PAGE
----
Once More, the Town that I Loved
ISBN: 9789645529343
First print: 1966
Last print: 26Rd 2014
Main language: Persian
Page count: 90
Publisher: Roozbahan Publications
Translation rights sold:

Danish: Korridor Small Press (2013)

Once More, the Town that I Loved

Once More, the Town that I Loved was first published in 1966 and was reprinted for the 24th time in 2013.  This is a book that has been loved by four generations of Iranian readers and the reprints are still selling extremely well.

It’s a complicated love story between a teenage boy and a teenage girl from two completely contrasting social backgrounds that ends in desolation.  The love story takes place in a dream-like atmosphere; its images are surreal, emerging from behind a thick mist; sometimes they can be seen and sometimes they hide from view.

The language of the novel is poetic and full of memorable sentences and metaphors; its central theme is what it means to love. In what was then a daring formal experiment, the story unfolds in three different time periods represented by three different fonts.

The name of the heroine is “Helia”, a name made up by Ebrahimi which since the book’s publication has become a very popular girl’s name.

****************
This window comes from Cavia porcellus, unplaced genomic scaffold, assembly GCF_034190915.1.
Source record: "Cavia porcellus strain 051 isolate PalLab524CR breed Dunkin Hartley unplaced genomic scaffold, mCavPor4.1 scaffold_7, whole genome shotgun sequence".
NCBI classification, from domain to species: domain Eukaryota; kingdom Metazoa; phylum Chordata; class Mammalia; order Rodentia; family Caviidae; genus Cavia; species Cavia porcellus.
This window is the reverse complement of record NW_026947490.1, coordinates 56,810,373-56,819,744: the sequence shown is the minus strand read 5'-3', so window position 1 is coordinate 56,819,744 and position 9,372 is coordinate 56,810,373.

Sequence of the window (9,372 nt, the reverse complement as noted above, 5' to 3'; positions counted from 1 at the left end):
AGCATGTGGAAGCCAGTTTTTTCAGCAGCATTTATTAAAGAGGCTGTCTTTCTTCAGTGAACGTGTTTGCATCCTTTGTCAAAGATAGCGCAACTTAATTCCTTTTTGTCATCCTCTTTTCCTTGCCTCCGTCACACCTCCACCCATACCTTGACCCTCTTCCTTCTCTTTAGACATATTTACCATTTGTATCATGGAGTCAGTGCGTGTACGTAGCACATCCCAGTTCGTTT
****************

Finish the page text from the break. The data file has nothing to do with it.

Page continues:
“I fill my shabby pockets with peanuts and shout: Helia come and let’s go to the palace garden! 

The window opens.  You laugh.

-I haven’t had my afternoon snack yet.  Wait a bit!

You return carrying a big jam cake and throw it down.  I catch it in the air and you laugh again.  You appear in the window with a glass of tea and say something with your mouth full which I don’t understand.

- Where is your daddy?

- He has gone to check on the cotton.  We have loads of cotton this year.

- I know, Helia”.             

After being all alone for years the protagonist of the book returns to the town he loves only to find out that the beauty and serenity of the past are nowhere to be found. Years of which integrity, innocence and youthful tenderness were a hallmark are all gone. Civilization has transformed everything, and in some cases wreaked havoc on the town.

“I don’t know these squares; ceramics are gone. Tin roofs painted ochre are no longer as nice as they used to be. Tar and mockery outsmell sour orange blossoms; sparrows no longer like the end of the street.”               

Long Introduction